The bottom falls out for the 2022 Packers
The Packers lose their third straight game, a first during the Matt LaFleur era.
Heading into Week 7, the Green Bay Packers had dropped back-to-back games that came against Daniel Jones and Zach Wilson. On Sunday, they completed the hat trick, falling to Taylor Heinicke and the woeful Washington Commanders for a third consecutive loss. The defeat marks the first time the Packers have in three successive weeks under head coach Matt LaFleur.
Today's edition of The Leap unpacks Green Bay's latest blunder-filled performance while preparing our beloved readers for the treacherous weeks that lie ahead.
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Mired at 3-4 with a tough upcoming schedule, can you find any positives for the Packers?
Jason B. Hirschhorn: I can stretch for two, one a reversal from the previous six weeks and another that has steadily come along since the preseason.
One week after Peter and I examined De'Vondre Campbell's struggles, the linebacker delivered a bounce-back performance. Early in the second quarter, Campbell ended a promising Washington drive with the first pix-six of his career.
That field-tilting moment foreshadowed how Campbell would play the rest of the day. The veteran finished with three tackles for loss and delivered a knockdown of Heinicke on a key third down. Just as importantly, Campbell played freely and smartly, much like he did during his breakout campaign last year.
Elsewhere on the defense, Kingsley Enagbare has shown notable improvement since he began flashing in August. Enagbare notched two sacks on Sunday, though an unrelated defensive penalty in the secondary canceled out one of them. Beyond the sacks, Enagbare looks decisive and quick, important progress for a pass rush that doesn't have any proven options off the edge after Rashan Gary -- who left early with a possible concussion -- and Preston Smith.
Of course, those developments don't come anywhere close to negating all of the bad the Packers showed during their current losing streak. But the prompt didn't require a full recital of the team's misfortunes.
PB: I don’t want to spoil the next section here, but the boldness of the offensive line decision stands out. When David Bakhtiari’s knee flared up, the Packers could have taken the easy way out: stick with the status quo and play Yosh Nijman at left tackle for Bakhtiari. Instead, they started a rookie fourth-round pick in whom they didn’t even have faith enough to start at right guard over Jake Hanson to start the season or come in when Royce Newman’s play left the team willing to bench him last week.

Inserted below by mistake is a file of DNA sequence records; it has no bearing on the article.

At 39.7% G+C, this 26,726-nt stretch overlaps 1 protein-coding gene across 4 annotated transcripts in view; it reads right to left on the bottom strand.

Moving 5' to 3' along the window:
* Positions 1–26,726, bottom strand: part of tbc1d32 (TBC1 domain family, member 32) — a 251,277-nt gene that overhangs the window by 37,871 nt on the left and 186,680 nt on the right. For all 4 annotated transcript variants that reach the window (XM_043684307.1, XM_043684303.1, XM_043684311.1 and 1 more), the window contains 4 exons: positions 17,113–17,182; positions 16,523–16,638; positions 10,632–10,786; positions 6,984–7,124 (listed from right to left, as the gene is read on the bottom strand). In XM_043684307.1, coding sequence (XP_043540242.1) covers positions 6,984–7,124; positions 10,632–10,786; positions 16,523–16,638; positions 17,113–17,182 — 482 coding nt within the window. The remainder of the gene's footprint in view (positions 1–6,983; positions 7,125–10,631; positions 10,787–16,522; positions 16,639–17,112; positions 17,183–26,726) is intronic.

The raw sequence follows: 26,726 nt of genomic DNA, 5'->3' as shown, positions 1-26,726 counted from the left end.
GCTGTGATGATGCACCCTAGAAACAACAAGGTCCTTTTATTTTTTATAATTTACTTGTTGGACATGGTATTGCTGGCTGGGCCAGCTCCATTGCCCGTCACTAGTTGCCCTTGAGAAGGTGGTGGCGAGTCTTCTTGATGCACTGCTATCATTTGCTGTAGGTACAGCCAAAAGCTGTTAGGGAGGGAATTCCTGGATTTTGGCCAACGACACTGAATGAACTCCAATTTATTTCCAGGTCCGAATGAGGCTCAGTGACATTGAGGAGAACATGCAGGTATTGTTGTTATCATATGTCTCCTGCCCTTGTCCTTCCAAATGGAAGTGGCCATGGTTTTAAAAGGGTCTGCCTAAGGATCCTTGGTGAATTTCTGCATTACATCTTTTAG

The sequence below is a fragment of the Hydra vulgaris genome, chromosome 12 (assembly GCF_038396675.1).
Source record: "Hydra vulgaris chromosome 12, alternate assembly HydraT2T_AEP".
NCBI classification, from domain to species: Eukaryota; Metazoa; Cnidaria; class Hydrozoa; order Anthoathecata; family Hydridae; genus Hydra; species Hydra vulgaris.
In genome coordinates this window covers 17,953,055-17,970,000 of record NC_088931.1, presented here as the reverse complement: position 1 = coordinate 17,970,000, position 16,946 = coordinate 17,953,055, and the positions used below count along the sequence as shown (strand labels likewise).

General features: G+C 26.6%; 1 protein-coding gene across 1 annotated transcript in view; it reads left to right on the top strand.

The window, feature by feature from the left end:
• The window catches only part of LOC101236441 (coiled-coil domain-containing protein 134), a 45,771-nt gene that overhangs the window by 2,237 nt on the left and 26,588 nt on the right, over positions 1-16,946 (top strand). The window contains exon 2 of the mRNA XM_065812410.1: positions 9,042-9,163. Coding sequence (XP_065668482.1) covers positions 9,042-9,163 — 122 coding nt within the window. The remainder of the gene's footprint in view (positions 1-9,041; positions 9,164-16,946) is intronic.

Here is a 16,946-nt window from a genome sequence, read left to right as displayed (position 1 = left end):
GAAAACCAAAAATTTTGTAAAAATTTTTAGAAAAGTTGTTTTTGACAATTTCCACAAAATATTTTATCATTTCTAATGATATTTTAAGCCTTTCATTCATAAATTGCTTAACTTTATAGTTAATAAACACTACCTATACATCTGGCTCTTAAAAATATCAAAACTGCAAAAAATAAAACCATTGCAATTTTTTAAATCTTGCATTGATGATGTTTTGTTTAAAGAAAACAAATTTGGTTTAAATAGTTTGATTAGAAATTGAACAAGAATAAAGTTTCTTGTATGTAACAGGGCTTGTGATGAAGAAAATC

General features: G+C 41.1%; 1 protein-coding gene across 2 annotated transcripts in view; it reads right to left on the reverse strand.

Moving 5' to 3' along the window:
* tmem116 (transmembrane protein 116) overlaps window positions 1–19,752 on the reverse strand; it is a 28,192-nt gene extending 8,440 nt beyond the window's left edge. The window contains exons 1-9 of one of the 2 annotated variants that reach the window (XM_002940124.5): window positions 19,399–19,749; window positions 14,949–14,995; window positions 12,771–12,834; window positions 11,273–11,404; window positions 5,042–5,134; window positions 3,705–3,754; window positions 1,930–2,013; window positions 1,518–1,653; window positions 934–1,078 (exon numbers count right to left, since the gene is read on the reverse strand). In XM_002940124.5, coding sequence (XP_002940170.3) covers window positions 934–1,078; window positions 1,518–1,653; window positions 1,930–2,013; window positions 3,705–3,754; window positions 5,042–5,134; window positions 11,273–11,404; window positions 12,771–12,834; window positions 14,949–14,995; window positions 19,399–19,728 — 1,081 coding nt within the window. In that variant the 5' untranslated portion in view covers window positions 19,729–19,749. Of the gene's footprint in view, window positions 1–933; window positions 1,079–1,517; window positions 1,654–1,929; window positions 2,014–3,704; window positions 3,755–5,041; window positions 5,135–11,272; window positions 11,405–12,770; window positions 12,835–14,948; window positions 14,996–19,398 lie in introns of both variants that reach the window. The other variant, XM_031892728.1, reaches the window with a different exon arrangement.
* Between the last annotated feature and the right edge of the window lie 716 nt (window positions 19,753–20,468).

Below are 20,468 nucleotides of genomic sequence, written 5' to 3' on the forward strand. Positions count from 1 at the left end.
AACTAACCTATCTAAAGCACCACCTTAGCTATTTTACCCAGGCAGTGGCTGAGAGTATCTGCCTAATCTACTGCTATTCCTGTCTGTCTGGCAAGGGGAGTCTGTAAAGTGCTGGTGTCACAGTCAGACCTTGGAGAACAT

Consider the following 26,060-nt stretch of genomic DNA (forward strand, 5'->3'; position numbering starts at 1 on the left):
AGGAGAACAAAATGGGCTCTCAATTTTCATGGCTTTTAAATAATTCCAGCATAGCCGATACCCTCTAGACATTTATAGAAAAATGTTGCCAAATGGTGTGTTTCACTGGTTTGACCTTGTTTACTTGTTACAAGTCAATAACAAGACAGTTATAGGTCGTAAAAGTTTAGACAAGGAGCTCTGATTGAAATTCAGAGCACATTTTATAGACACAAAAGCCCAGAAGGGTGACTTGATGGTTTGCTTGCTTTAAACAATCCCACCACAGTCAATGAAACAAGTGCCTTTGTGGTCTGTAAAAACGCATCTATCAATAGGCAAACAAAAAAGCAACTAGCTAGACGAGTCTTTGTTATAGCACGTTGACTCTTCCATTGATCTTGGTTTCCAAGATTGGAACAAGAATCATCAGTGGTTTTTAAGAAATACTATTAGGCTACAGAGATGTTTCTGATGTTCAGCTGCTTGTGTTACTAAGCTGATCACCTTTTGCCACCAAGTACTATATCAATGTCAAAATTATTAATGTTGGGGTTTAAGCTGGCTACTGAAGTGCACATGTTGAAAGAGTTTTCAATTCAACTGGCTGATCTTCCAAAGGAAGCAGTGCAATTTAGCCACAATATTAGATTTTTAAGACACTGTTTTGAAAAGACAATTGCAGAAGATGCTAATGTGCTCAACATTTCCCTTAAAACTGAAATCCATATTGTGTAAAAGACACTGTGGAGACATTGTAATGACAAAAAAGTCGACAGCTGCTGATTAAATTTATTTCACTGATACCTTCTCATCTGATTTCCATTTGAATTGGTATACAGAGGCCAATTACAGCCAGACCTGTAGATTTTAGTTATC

What’s more, rather than merely kick Elgton Jenkins to right guard, they moved him back to the left side where he’d been an All-Pro caliber guard and, as Aaron Rodgers pointed out, there was real intention behind those choice. Nijman and Runyan played considerable snaps together on the left side of the line, so they would have a familiarity passing off defensive line games.
Jenkins returns to his place of dominance, which just so happens to be next to the rookie Tom who acquitted himself well in the passing game. Officially, the unit surrendered just one QB hit and no sacks. There’s plenty to be excited about with this group, but it’s the bold move itself that has to be taken as a positive.
What was your reaction to the O-line reshuffling and what did you take away from the unit's performance?
JBH: The Packers reconfiguring the offensive line didn't come as a surprise in a vacuum. The past month made the need for change clear. However, the coaching staff probably tinkered a little more than necessary.
Giving Zach Tom a chance to play always made more sense than continuing some variation of the Royce Newman experiment. For whatever Tom lacks in size (mainly strength at this stage) and experience, he offers elite-level athletic traits for an offensive lineman and the potential to develop into a long-term starter at multiple spots.
Granted, the Packers' original plans this week probably didn't involve starting Tom at all let alone at left tackle. David Bakhtiari didn't play after coming off the injury report completely on Friday while Yosh Nijman moved to right tackle. Still, getting Tom some work rather than reversing course and letting Newman play represents progress.
Unsurprisingly, Tom's starting debut offered a mixed back. At least on initial viewing, he largely held his own in pass protection but missed on a few run blocks, some of which led to tackles for loss. But Tom didn't look out of place which, for a fourth-round rookie making his first start at left tackle, represents high praise.
How the Packers handled the interior of the offensive line seemed more perplexing. Certainly, the time had come for Elgton Jenkins to slide back inside after a mostly underwhelming run at right tackle. However, by shifting him from the right side to left guard, the coaches forced him to flip his stance after months, a less-than-ideal situation for any lineman. The decision also created an additional moving part as Jon Runyan Jr., the third-year pro in the middle of a breakout campaign, also hard to flip his stance and deal with a new position.